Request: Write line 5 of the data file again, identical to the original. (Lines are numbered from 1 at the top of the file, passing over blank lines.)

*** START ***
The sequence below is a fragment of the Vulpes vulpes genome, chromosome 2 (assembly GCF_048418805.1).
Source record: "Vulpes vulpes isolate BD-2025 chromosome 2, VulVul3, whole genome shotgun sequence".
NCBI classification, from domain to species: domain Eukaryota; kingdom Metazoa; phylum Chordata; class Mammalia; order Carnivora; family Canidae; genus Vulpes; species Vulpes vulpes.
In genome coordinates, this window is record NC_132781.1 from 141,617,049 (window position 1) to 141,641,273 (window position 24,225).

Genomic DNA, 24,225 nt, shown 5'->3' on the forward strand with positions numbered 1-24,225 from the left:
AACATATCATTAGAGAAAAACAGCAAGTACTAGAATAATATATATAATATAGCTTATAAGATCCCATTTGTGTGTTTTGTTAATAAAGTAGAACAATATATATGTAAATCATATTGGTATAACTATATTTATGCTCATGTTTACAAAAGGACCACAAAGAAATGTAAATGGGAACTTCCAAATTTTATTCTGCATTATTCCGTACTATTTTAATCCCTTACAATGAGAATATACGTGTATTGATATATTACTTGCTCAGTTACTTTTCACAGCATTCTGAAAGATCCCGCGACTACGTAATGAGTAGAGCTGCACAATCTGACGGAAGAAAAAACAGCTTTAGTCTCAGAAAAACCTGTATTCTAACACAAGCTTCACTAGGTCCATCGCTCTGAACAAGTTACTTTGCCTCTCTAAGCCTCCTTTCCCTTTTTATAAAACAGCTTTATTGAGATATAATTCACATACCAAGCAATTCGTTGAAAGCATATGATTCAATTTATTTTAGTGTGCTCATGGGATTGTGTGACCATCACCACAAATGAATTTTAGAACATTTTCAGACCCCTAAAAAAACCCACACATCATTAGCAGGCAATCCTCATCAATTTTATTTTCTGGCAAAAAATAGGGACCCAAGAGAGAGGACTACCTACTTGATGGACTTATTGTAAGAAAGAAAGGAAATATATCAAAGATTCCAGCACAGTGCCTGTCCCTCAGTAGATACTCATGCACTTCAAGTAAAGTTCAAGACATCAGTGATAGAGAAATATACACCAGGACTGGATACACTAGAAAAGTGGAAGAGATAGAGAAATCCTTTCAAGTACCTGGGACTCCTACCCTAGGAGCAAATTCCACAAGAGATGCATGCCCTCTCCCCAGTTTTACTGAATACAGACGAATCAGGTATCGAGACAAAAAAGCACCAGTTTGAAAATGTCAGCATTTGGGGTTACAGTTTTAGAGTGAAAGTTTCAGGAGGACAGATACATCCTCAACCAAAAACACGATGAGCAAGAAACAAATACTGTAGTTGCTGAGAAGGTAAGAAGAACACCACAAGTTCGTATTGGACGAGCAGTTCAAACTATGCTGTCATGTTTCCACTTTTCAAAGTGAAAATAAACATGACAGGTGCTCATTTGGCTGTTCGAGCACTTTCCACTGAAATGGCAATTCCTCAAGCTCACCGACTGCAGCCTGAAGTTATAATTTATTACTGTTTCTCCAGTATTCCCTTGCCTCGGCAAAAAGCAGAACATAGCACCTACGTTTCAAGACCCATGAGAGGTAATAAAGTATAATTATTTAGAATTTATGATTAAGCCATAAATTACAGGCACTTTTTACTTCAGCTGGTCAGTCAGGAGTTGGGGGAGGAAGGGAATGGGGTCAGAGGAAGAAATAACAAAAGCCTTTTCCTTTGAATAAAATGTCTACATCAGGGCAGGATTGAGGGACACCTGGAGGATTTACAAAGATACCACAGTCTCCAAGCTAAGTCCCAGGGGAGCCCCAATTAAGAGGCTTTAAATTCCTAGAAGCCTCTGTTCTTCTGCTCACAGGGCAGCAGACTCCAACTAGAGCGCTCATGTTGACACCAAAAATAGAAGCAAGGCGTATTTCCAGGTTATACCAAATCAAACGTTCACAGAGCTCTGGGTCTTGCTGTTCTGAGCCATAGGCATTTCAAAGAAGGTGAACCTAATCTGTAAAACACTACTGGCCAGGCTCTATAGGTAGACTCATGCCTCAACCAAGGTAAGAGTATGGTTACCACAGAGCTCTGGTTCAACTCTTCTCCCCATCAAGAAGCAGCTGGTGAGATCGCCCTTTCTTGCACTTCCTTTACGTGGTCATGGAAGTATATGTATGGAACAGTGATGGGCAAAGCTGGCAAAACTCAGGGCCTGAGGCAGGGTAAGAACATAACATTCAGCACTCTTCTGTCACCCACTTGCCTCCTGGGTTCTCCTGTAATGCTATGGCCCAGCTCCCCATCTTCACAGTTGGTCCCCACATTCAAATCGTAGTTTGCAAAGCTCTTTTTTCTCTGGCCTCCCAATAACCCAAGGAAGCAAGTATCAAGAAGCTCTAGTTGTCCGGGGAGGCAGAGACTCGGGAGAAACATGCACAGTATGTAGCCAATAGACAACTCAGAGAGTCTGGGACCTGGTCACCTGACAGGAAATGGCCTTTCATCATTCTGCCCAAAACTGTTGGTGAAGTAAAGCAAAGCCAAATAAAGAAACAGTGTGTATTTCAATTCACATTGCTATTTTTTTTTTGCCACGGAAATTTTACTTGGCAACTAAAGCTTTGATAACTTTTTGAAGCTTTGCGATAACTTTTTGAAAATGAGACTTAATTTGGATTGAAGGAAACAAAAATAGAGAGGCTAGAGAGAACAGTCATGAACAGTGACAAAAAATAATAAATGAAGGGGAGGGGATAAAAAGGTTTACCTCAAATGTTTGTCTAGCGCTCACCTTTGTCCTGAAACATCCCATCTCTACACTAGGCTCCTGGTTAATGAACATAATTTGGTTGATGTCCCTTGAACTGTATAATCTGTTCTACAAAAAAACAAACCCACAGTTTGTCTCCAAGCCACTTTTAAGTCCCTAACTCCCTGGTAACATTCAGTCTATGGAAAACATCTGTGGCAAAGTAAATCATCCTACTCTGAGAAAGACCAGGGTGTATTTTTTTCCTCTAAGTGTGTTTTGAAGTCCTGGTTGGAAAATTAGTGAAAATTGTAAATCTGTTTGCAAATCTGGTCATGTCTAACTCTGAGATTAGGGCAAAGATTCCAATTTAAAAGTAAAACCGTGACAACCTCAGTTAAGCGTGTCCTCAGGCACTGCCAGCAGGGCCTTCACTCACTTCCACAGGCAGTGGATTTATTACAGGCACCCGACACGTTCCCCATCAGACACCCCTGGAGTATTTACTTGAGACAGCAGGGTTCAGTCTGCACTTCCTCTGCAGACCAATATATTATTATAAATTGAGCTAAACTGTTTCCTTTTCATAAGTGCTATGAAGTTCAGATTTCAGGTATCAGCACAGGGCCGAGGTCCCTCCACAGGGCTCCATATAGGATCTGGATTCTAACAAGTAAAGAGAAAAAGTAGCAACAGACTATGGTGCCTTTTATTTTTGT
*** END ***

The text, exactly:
Genomic DNA, 24,225 nt, shown 5'->3' on the forward strand with positions numbered 1-24,225 from the left: